'' of the American Poultry Association
in 1874. Today, the breed is one of the ten most popular bantam chickens, according to the American Bantam Association.
[Ekarius p. 153]
In accordance with the intentions of their creator, the Sebright is an ornamental bantam, and is commonly seen in competitive poultry shows. As a true bantam, all Sebrights are very small in stature; males weigh an average of 22 ounces (625 grams) and females 20 oz (570 g). Their short backs, proportionally large breasts, and downward-pointing wings combine to create an angular, jaunty look.
[Graham p. 145]
In the United Kingdom, two colour variants
are recognised, gold and silver; these have a base of either dark gold or whitish silver, evenly laced around the edges with black. In other European countries other colours have been created: a black-laced lemon Sebright arose as a sport
in Holland in the mid-twentieth century, and a chamois or white-laced buff variant was bred towards the end of the century; it is recognised by the Entente Européenne
. The birds have unfeathered legs with slate-blue skin, and their beaks are ideally a dark horn colour. Cocks carry a rose comb
covered with fine points, and a small spike that sweeps back from the head (called a leader). Combs, earlobes and wattles were originally a purple colour referred to in the fancy
as mulberry, but today are often bright red though mulberry is still desired according to the standards in most countries.
Some breeders consider hen feathering
to have an adverse effect on the fertility
of male Sebrights, and may use cocks that don't carry the trait for breeding purposes, despite their automatic disqualification in shows.
Characteristically, Sebrights are only one of a few chicken breeds in which the cocks are hen-feathered, meaning they have none of the long, sickle
-shaped feathers common in most cocks that appear in the tail, neck and saddle. Due to the unique characteristic hen feathering, molecular biologists
have found the Sebright bantam a useful model organism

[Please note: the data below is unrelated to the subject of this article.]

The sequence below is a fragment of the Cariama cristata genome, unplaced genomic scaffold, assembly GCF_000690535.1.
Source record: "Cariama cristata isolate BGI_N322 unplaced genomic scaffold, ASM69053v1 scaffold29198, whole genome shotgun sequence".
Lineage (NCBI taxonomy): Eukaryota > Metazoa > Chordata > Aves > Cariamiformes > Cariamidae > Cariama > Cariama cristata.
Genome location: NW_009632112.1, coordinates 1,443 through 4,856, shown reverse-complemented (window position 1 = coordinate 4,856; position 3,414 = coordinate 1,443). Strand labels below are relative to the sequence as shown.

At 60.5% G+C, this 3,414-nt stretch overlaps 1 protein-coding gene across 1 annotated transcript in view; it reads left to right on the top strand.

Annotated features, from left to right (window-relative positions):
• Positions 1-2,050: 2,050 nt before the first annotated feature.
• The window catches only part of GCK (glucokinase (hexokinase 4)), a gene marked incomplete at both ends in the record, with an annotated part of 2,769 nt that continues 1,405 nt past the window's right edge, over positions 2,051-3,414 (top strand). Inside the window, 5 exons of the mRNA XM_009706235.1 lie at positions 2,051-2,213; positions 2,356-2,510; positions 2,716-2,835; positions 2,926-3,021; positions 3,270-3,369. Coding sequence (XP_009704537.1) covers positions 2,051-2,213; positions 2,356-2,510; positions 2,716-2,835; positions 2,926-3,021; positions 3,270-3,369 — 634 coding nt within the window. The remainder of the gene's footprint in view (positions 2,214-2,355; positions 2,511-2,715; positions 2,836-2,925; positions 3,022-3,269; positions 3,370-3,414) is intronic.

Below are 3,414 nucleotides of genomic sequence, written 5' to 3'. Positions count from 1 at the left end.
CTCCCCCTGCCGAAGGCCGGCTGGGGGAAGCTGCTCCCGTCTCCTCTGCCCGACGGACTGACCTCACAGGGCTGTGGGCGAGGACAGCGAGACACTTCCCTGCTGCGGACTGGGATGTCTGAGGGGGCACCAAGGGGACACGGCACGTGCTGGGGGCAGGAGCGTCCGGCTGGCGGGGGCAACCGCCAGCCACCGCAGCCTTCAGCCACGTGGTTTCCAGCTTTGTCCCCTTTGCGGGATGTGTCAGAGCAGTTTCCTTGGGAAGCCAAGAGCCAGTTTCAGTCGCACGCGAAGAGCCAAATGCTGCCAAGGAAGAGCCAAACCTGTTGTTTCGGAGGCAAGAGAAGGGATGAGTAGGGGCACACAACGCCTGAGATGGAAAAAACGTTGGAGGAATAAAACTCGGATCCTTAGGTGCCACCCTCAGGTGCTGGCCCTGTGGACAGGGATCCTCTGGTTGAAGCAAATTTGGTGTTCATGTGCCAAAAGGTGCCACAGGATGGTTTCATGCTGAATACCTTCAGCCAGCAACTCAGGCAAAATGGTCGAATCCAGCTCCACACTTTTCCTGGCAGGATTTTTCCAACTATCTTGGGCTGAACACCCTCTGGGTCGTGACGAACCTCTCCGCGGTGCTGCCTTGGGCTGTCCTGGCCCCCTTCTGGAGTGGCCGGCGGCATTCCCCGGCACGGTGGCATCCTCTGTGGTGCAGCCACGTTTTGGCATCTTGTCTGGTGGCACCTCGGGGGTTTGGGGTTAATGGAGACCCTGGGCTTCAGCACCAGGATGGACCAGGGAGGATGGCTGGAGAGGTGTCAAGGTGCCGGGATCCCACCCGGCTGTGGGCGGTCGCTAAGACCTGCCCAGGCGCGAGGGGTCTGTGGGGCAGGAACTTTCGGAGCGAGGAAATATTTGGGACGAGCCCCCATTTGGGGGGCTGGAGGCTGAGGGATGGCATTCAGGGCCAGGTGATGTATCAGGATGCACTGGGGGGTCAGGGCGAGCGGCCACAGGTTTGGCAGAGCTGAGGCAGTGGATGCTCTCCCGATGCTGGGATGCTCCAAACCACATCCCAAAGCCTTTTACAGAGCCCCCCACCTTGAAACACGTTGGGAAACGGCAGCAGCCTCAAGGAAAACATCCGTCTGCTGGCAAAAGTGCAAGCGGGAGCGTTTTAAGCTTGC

in the study of sex hormone
s. This is because they carry a mutation
that causes the tissues of their skin to convert an unusually large amount of male sex hormones (''androgen
s'') into female sex hormones (''oestrogen
Sebrights are neither outstanding meat birds nor prolific egg layers – hens lay some 60–80 creamy-white eggs per year.
They can prove to be particularly difficult to raise, especially for beginners. Hens rarely go broody and chicks usually have high mortality rates. Adults are generally hardy, but are especially susceptible to Marek's disease
. Like many bantams, they fly well, so are sometimes kept in confinement
, and not allowed to range freely
Due to their genetic make-up, males may on occasion be born infertile
, further complicating breeding.
* List of chicken breeds
* Pigmy Pouter
(An English breed of fancy pigeon
believed to also be developed by Sir John Sebright though the subject is debatable)
[Holland, Bill. ''Golden and Silver Sebright Bantams''. American Bantam Association: 1980. pp. 2-3]
* Campine (chicken)
A small breed of chicken that also comes in gold and silver variants; is often compared to the Sebright.
* Hen feathering in cocks
* Carol Ekarius (2007)''Storey's Illustrated Guide to Poultry Breeds''
North Adams, Massachusetts: Storey Publishing. .
Category:Bantam chicken breeds
Category:Chicken breeds originating in England
Category:Animal breeds on the RBST Watchlist